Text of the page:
A. Representation by Counsel in the Matter at Issue
This case concerns the second situation — in particular, indelible attachment of the right to counsel by actual representation in the matter at issue. We agree unanimously that defendant's right to counsel attached indelibly when counsel entered his appearance at the lineup and instructed the police not to question his client. We differ as to the significance of that right.
The majority, applying long-settled law, concludes that indelible attachment of the right to counsel means that a suspect cannot be questioned about the matter without counsel, and that defendant's right was violated by the covert interrogation. The dissent, drawing a new distinction, concludes that where the right to counsel arises from representation in a matter, no violation results from covert police questioning about the same matter unless defendant establishes that the attorney-client relationship existed at the moment of questioning. A brief review confirms that the dissent's purported distinction is without basis.
The rule that an uncharged represented individual cannot be questioned without counsel originated in the context of custodial interrogation, and was explicitly premised on grounds identified in Di Biasi: the need to protect accuseds against the coercive power of the State and promote knowing and intelligent waivers (see, People v Hobson, 39 N.Y.2d, at 485-487). The Hobson rule additionally protected the attorney-client relationship from undue interference (id., at 484). After Hobson, we recognized that the right to counsel attached where an uncharged suspect in custody asked for a lawyer (People v Cunningham, 49 N.Y.2d, at 208). We reasoned that an individual in custody who expressed the need for counsel stood in the same shoes as one who had actually retained counsel for protection against the State — both having manifested an inability to deal with the State without counsel on the matter in issue — and the State cannot thereafter seek a waiver outside counsel's presence.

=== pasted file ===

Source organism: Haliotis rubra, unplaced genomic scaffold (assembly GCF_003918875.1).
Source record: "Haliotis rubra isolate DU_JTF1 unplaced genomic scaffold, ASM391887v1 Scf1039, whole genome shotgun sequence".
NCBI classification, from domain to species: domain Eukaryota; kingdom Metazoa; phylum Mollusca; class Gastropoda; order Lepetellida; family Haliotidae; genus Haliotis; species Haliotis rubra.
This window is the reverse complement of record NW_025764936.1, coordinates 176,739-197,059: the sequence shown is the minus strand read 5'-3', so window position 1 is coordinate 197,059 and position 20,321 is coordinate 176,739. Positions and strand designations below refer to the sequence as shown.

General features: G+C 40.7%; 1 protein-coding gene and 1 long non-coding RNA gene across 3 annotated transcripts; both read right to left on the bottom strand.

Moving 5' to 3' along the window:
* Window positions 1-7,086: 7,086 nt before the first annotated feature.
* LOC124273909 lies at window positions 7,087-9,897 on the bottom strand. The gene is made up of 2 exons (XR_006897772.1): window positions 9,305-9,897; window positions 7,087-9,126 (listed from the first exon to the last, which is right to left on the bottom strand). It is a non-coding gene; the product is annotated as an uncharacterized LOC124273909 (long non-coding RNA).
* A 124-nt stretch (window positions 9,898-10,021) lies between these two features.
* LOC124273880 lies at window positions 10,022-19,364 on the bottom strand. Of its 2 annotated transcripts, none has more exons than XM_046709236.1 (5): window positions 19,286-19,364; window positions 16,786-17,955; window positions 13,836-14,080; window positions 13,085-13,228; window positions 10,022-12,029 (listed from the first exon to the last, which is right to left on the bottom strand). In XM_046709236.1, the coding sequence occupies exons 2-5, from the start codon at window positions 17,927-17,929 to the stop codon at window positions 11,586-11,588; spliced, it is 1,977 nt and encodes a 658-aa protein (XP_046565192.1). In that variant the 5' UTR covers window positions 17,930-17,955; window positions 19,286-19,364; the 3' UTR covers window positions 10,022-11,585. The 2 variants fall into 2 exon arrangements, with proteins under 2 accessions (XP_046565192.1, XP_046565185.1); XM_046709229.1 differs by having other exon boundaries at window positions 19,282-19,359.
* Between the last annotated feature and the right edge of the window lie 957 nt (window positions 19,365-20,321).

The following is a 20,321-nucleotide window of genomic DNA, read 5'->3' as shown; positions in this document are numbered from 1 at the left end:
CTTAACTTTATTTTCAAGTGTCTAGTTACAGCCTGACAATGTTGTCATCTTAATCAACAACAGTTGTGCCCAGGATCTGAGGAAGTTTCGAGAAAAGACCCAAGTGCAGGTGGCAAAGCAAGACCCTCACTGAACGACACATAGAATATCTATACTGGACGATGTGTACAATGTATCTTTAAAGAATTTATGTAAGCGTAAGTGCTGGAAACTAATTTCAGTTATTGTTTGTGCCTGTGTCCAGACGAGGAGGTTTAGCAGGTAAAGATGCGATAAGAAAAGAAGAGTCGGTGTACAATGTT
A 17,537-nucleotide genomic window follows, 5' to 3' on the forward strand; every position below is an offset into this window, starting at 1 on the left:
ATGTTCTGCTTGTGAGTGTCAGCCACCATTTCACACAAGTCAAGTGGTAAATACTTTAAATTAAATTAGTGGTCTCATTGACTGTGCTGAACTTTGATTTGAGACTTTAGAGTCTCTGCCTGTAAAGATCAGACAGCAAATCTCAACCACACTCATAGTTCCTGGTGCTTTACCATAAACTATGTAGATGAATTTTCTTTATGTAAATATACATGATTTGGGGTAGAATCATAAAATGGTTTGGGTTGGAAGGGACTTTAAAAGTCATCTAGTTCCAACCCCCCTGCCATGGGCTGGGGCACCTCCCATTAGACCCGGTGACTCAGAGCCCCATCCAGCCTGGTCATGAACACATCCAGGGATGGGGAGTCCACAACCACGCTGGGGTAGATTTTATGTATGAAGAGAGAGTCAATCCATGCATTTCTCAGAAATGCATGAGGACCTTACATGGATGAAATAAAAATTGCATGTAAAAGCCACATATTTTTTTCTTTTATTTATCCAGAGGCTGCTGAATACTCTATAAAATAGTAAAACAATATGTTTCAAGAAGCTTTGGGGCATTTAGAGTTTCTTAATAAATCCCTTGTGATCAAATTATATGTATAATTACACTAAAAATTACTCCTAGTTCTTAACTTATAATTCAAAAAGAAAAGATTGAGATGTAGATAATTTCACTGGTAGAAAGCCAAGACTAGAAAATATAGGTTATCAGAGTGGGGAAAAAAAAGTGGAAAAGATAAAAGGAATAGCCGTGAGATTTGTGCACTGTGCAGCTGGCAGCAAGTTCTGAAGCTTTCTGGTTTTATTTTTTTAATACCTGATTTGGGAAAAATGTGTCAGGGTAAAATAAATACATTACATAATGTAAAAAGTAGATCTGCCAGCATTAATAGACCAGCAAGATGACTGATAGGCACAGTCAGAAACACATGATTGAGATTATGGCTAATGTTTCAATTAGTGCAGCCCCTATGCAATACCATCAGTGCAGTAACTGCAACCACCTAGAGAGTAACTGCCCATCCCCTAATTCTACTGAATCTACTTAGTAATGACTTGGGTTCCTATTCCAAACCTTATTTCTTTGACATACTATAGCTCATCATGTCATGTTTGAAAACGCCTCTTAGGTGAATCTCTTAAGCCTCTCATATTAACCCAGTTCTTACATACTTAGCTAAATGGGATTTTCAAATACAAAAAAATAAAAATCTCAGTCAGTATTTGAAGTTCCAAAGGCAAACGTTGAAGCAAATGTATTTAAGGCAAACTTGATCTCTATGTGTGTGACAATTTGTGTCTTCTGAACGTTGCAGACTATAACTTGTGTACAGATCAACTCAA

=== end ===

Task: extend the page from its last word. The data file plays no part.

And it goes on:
We next applied the principle to noncustodial questioning (People v Skinner, 52 N.Y.2d, at 28). In Skinner, the defendant was initially questioned immediately after a murder, and then repeatedly questioned over the next few months, prompting him to retain an attorney who instructed the police not to question his client. After a hiatus of approximately two years, the police served the attorney with an order compelling defendant to appear in a lineup, whereupon the attorney again instructed the police not to question his client in his absence. Nonetheless, the police personally served defendant with the order and at the same time asked defendant if he wanted to tell them anything, whereupon defendant made incriminating statements.